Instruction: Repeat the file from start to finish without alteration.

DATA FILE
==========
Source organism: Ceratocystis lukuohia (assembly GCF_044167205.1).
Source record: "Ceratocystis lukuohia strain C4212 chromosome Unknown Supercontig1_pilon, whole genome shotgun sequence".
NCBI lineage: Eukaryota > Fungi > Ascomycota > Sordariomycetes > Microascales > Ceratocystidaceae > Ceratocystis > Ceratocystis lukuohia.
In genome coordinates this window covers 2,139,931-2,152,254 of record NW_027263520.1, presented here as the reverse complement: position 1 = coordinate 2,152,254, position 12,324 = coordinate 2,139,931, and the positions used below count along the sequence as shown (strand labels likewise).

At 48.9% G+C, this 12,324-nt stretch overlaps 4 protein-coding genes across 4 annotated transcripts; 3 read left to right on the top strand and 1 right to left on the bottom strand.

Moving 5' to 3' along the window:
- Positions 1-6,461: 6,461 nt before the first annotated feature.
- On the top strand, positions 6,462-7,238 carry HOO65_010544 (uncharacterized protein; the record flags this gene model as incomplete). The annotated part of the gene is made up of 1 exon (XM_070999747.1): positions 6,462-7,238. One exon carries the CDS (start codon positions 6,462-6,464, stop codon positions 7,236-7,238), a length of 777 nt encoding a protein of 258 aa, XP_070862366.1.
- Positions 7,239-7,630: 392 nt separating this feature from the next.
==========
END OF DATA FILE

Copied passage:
Source organism: Ceratocystis lukuohia (assembly GCF_044167205.1).
Source record: "Ceratocystis lukuohia strain C4212 chromosome Unknown Supercontig1_pilon, whole genome shotgun sequence".
NCBI lineage: Eukaryota > Fungi > Ascomycota > Sordariomycetes > Microascales > Ceratocystidaceae > Ceratocystis > Ceratocystis lukuohia.
In genome coordinates this window covers 2,139,931-2,152,254 of record NW_027263520.1, presented here as the reverse complement: position 1 = coordinate 2,152,254, position 12,324 = coordinate 2,139,931, and the positions used below count along the sequence as shown (strand labels likewise).

At 48.9% G+C, this 12,324-nt stretch overlaps 4 protein-coding genes across 4 annotated transcripts; 3 read left to right on the top strand and 1 right to left on the bottom strand.

Moving 5' to 3' along the window:
- Positions 1-6,461: 6,461 nt before the first annotated feature.
- On the top strand, positions 6,462-7,238 carry HOO65_010544 (uncharacterized protein; the record flags this gene model as incomplete). The annotated part of the gene is made up of 1 exon (XM_070999747.1): positions 6,462-7,238. One exon carries the CDS (start codon positions 6,462-6,464, stop codon positions 7,236-7,238), a length of 777 nt encoding a protein of 258 aa, XP_070862366.1.
- Positions 7,239-7,630: 392 nt separating this feature from the next.